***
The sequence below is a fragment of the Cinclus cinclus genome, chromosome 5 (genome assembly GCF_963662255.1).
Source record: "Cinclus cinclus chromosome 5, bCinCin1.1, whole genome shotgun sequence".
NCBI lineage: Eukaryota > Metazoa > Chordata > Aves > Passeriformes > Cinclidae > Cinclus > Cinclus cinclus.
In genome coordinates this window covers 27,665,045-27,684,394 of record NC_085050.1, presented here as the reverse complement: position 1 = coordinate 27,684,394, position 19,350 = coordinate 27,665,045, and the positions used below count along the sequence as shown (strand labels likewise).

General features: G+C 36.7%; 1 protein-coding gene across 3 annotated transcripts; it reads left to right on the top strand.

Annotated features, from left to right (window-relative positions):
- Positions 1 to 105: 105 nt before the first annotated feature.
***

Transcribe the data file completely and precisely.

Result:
The sequence below is a fragment of the Cinclus cinclus genome, chromosome 5 (genome assembly GCF_963662255.1).
Source record: "Cinclus cinclus chromosome 5, bCinCin1.1, whole genome shotgun sequence".
NCBI lineage: Eukaryota > Metazoa > Chordata > Aves > Passeriformes > Cinclidae > Cinclus > Cinclus cinclus.
In genome coordinates this window covers 27,665,045-27,684,394 of record NC_085050.1, presented here as the reverse complement: position 1 = coordinate 27,684,394, position 19,350 = coordinate 27,665,045, and the positions used below count along the sequence as shown (strand labels likewise).

General features: G+C 36.7%; 1 protein-coding gene across 3 annotated transcripts; it reads left to right on the top strand.

Annotated features, from left to right (window-relative positions):
- Positions 1 to 105: 105 nt before the first annotated feature.